[AUTHOR'S NOTE. Scrolls is a new “experimental” collaboration in progress by James C. Hopkins in Kathmandu and Yoko Danno in Kobe. One of us writes the first half of a sentence and the other follows up with the rest of the sentence. The latter begins the next sentence and drops it halfway, which is taken over by the former. Writing thus in turn we draw “picture scrolls” with words. There is no rule except that a scroll should consist of five paragraphs. When we start a scroll we never know how it will develop and end.
[Along with Whitman & Darío, Sousândrade (Joaquim de Sousa Andrade, 1833-1902) emerges today as one of the great nineteenth-century forerunners to a full-blown poetry of the Americas. Nearly forgotten after his own time, he was brought back through the enthusiasm of Haroldo & Augusto de Campos, to become, in Latin American terms at least, the epitome of a late experimental romanticism & a prefigurer of new poetries to come.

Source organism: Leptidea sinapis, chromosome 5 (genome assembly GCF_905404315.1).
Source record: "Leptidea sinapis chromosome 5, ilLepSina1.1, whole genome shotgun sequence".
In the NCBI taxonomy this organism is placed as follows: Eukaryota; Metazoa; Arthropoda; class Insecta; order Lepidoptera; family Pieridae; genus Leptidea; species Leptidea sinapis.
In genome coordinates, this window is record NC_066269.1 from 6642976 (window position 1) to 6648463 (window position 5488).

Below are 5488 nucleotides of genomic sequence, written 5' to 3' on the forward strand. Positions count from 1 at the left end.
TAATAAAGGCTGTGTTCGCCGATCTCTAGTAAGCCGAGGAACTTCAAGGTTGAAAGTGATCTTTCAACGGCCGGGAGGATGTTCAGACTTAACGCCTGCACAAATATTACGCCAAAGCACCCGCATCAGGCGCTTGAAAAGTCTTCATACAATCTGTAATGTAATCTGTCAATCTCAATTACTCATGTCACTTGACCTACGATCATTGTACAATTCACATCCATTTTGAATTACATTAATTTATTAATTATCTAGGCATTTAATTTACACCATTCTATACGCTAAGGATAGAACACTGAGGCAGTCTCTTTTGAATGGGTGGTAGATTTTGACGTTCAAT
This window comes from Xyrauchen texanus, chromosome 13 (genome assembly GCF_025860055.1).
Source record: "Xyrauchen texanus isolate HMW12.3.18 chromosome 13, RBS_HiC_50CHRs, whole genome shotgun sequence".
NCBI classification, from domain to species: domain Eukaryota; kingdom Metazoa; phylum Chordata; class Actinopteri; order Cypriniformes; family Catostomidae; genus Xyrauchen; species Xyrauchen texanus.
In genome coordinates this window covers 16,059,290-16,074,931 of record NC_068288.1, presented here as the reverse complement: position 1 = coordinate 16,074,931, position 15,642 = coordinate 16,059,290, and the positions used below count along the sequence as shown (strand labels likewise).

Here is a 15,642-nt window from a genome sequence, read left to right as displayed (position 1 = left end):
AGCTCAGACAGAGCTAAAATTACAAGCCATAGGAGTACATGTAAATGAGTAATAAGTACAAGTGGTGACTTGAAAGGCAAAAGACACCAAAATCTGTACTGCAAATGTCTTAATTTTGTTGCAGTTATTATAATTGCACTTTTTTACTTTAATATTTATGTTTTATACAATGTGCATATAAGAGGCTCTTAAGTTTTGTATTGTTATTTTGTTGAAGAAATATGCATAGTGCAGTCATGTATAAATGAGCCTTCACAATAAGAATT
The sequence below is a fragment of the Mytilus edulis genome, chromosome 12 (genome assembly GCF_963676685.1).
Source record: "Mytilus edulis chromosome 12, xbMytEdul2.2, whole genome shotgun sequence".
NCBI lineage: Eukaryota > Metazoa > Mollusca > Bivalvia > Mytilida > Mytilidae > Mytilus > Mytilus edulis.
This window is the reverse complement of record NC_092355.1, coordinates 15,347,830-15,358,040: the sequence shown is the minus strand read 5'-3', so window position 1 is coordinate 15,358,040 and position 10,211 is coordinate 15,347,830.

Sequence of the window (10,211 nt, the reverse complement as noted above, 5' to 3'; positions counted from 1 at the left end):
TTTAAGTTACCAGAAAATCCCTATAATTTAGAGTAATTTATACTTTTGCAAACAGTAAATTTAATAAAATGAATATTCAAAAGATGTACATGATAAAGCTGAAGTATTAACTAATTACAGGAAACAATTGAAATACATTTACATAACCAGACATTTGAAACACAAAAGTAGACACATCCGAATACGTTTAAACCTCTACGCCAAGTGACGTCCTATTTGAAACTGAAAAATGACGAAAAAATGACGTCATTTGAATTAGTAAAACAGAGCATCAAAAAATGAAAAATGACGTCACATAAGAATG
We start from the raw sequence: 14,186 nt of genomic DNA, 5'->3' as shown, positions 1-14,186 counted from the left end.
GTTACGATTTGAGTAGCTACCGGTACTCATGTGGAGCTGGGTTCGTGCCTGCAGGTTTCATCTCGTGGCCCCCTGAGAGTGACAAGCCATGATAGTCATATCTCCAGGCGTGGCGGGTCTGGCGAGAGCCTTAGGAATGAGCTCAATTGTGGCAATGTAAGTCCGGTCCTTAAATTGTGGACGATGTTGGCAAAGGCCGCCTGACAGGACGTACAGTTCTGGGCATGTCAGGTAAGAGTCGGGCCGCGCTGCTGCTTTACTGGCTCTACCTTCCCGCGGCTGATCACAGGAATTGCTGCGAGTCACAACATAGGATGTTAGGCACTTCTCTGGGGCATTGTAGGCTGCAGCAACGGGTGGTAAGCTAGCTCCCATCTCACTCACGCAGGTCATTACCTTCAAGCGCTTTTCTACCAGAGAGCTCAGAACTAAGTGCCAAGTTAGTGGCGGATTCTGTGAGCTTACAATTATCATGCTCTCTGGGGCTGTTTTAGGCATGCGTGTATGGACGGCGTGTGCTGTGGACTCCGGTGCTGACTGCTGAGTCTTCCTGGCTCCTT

[NOTE. After two years in public view (the project goes back some forty years before that), Thomas Meyer’s translation/transcreation of the Beowulf poem stands out as an extraordinary example of the transposition of a major poem from one language or epoch to another. It’s my contention further that translation, as here, can serve as a form of composition, to make a new work in which the presence of the old is a necessary underpinning or shadow, as in the words of Gertrude Stein, rather than Pound in this instance: “As it is old it is new, and as it is new it is old, but now [she adds] we have come to be in our own way, which is a completely different way.”
[In the first & heady days of ethnopoetics I was led by Gary Snyder into a close association with the anthropologist Stanley Diamond, a covert poet & a major thinker on the limits & pitfalls of civilization as a state of mind & of governance. For Diamond, while we all recognized its inadequacy, the term “primitive” remained the defining & necessary counterproposition “to understanding,” as he put it, “our contemporary pathology and possibilities.” For me at that time the two key essays in his oeuvre were “In Search of the Primitiv